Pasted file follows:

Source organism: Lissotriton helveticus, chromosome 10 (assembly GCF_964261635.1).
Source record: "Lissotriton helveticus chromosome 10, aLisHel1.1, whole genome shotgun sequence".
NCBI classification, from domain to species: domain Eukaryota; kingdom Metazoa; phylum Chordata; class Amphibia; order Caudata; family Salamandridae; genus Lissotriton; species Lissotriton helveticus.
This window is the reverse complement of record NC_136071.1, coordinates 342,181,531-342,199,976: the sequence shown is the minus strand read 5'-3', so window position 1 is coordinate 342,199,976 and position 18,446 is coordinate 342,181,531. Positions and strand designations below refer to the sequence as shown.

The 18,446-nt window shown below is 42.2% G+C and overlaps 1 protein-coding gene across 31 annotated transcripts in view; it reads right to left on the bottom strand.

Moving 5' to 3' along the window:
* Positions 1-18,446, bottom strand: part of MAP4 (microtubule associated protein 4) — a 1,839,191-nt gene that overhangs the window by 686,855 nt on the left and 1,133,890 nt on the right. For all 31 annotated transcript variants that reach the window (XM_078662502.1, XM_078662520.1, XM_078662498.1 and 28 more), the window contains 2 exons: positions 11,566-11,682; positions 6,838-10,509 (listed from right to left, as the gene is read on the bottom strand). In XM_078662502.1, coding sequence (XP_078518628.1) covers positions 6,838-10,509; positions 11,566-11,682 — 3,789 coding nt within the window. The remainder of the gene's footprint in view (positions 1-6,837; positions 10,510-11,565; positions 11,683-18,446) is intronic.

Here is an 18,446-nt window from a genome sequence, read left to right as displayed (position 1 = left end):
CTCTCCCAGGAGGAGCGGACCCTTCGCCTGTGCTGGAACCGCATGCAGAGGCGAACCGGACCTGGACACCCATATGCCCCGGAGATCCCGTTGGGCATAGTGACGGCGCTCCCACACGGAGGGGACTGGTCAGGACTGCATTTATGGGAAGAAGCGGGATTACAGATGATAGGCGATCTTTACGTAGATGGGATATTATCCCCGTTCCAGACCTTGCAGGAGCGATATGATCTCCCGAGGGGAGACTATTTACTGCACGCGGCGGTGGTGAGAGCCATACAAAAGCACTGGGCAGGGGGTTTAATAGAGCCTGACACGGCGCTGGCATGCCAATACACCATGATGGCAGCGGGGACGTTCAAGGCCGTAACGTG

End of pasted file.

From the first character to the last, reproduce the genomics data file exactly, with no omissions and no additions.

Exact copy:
Source organism: Lissotriton helveticus, chromosome 10 (assembly GCF_964261635.1).
Source record: "Lissotriton helveticus chromosome 10, aLisHel1.1, whole genome shotgun sequence".
NCBI classification, from domain to species: domain Eukaryota; kingdom Metazoa; phylum Chordata; class Amphibia; order Caudata; family Salamandridae; genus Lissotriton; species Lissotriton helveticus.
This window is the reverse complement of record NC_136071.1, coordinates 342,181,531-342,199,976: the sequence shown is the minus strand read 5'-3', so window position 1 is coordinate 342,199,976 and position 18,446 is coordinate 342,181,531. Positions and strand designations below refer to the sequence as shown.

The 18,446-nt window shown below is 42.2% G+C and overlaps 1 protein-coding gene across 31 annotated transcripts in view; it reads right to left on the bottom strand.

Moving 5' to 3' along the window:
* Positions 1-18,446, bottom strand: part of MAP4 (microtubule associated protein 4) — a 1,839,191-nt gene that overhangs the window by 686,855 nt on the left and 1,133,890 nt on the right. For all 31 annotated transcript variants that reach the window (XM_078662502.1, XM_078662520.1, XM_078662498.1 and 28 more), the window contains 2 exons: positions 11,566-11,682; positions 6,838-10,509 (listed from right to left, as the gene is read on the bottom strand). In XM_078662502.1, coding sequence (XP_078518628.1) covers positions 6,838-10,509; positions 11,566-11,682 — 3,789 coding nt within the window. The remainder of the gene's footprint in view (positions 1-6,837; positions 10,510-11,565; positions 11,683-18,446) is intronic.

Here is an 18,446-nt window from a genome sequence, read left to right as displayed (position 1 = left end):
CTCTCCCAGGAGGAGCGGACCCTTCGCCTGTGCTGGAACCGCATGCAGAGGCGAACCGGACCTGGACACCCATATGCCCCGGAGATCCCGTTGGGCATAGTGACGGCGCTCCCACACGGAGGGGACTGGTCAGGACTGCATTTATGGGAAGAAGCGGGATTACAGATGATAGGCGATCTTTACGTAGATGGGATATTATCCCCGTTCCAGACCTTGCAGGAGCGATATGATCTCCCGAGGGGAGACTATTTACTGCACGCGGCGGTGGTGAGAGCCATACAAAAGCACTGGGCAGGGGGTTTAATAGAGCCTGACACGGCGCTGGCATGCCAATACACCATGATGGCAGCGGGGACGTTCAAGGCCGTAACGTG